California Department of Resources Recycling and Recovery (CalRecycle) 

Conducting a Diversion Study: A Guide for Local Jurisdictions

Note: This page contains historical information from CalRecycle’s statewide goal measurement prior to 2007 that estimated a diversion percentage. For 2007 and subsequent years, CalRecycle compares reported disposal tons to population to calculate per capita disposal expressed in pounds/person/day. This new goal measurement system is described in the Goal Measurement: 2007 and Later web page. With the implementation of this measurement system, CalRecycle will only accept new base year studies commenced prior to June 30, 2008. A jurisdiction may conduct a generation study for internal review purposes; however, CalRecycle will not review it for compliance determination.


This diversion guide is a tool—not a policy document—to help jurisdictions properly identify changes in the waste stream since 1989. It will also allow jurisdictions to make adjustments in their diversion programs based on this information.

The California Department of Resources Recycling and Recovery (CalRecycle)recognizes that jurisdictions are unique in their makeup, with different demographics, waste streams, etc. Recognizing this uniqueness, CalRecycle has created a new base-year reporting tool so base-year studies can be presented and evaluated on a case-by-case basis. CalRecycle expects the following to be included in new base-year proposals:

  • Diversion study data submitted to CalRecycle must be properly documented and will require supporting documentation regarding existing programs that substantiate the proposed new base-year diversion rate.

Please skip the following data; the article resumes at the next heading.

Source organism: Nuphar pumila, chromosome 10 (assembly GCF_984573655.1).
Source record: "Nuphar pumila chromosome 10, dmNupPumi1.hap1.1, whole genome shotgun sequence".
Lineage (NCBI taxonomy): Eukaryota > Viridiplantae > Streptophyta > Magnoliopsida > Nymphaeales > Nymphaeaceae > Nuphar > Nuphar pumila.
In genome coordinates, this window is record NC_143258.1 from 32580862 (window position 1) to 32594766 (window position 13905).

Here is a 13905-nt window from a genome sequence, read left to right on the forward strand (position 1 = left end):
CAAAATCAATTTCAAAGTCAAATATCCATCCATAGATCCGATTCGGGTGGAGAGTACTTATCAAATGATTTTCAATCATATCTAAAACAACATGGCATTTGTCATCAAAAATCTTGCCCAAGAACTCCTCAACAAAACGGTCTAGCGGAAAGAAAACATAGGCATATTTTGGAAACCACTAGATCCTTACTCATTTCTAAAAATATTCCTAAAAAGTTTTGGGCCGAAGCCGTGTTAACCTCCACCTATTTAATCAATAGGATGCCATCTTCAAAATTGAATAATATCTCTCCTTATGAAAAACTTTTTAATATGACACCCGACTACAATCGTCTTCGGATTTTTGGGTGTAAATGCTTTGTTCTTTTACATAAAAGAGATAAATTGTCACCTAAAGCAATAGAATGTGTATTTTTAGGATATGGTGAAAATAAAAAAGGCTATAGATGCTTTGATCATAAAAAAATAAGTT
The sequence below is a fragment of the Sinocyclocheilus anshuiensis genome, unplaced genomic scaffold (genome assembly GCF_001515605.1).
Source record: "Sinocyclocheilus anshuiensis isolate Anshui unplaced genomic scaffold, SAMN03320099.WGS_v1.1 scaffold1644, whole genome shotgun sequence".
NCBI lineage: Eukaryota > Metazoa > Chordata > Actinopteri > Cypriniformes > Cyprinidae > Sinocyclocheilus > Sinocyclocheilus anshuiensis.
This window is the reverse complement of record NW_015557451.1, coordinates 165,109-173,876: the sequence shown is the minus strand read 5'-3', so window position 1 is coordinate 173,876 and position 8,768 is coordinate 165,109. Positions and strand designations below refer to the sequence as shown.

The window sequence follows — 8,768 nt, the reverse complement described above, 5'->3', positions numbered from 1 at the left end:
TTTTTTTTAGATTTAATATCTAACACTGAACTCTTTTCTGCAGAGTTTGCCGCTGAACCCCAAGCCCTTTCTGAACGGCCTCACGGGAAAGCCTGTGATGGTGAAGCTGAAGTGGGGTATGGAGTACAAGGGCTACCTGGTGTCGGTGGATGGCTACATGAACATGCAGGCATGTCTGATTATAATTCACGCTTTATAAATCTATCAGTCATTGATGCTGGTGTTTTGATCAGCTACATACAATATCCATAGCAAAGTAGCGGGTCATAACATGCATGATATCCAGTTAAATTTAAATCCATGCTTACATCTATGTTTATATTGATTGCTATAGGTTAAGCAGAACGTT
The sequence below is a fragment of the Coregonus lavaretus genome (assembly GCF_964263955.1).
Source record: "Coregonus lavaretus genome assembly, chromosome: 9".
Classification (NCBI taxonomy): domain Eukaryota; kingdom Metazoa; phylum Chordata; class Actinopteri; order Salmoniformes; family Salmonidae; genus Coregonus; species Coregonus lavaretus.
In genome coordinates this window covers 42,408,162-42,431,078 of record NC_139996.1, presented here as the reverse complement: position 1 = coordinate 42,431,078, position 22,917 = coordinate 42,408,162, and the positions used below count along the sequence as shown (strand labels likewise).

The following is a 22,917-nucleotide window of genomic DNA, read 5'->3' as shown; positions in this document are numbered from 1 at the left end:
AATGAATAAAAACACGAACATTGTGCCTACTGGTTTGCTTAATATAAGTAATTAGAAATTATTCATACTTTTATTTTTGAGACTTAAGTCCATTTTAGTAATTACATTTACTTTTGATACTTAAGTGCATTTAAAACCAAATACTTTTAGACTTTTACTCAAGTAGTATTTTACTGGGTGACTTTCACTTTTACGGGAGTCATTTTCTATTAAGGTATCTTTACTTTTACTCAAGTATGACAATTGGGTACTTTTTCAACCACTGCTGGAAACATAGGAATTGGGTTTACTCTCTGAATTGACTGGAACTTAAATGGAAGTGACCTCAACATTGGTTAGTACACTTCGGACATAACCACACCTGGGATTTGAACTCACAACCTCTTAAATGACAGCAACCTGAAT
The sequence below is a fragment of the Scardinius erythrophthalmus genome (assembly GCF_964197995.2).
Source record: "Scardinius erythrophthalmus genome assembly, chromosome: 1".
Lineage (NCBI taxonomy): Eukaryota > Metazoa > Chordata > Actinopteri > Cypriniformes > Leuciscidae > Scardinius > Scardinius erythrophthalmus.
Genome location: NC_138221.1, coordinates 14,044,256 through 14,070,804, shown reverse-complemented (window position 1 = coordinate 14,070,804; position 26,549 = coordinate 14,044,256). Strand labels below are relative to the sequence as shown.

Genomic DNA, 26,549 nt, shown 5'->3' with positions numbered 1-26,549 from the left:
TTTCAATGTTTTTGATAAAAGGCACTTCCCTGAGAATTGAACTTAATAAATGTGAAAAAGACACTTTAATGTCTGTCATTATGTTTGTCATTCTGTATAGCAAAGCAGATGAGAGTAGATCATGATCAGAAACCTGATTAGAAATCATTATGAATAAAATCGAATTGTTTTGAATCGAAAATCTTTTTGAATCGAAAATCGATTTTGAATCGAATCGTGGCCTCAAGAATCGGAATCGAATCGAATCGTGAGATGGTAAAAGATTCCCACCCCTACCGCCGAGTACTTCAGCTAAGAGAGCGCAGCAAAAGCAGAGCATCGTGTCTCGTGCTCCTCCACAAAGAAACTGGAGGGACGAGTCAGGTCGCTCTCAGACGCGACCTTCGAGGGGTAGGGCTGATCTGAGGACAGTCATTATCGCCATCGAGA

• While some activities are easier to quantify—e.g., tonnage records—other activities may require estimation. Thus, these activities will require a higher degree of substantiation, including detailing the methodology, assumptions, and other characteristics. They will also require a higher level of scrutiny by CalRecycle.
  • New base-year diversion rates must be representative of a jurisdiction’s diversion activities.
  • Any source reduction activities identified should be explained in detail in CalRecycle’s Base-Year Modification Certification sheet.

CalRecycle has continually affirmed that compliance with the Integrated Waste Management Act of 1989 (AB 939, Sher, Chapter 1095, Statutes of 1989, as amended) involves both achievement of the diversion mandates and implementation of diversion programs. CalRecycle is committed to ensuring that local governments are implementing the diversion programs described in their Source Reduction and Recycling Elements and their Household Hazardous Waste Elements. In upholding the intent of AB 939, CalRecycle also is expecting jurisdictions to demonstrate real disposal reduction and not to simply quantify preexisting diversion activities to reach the 50 percent diversion mandate.

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Last updated: September 8, 2009
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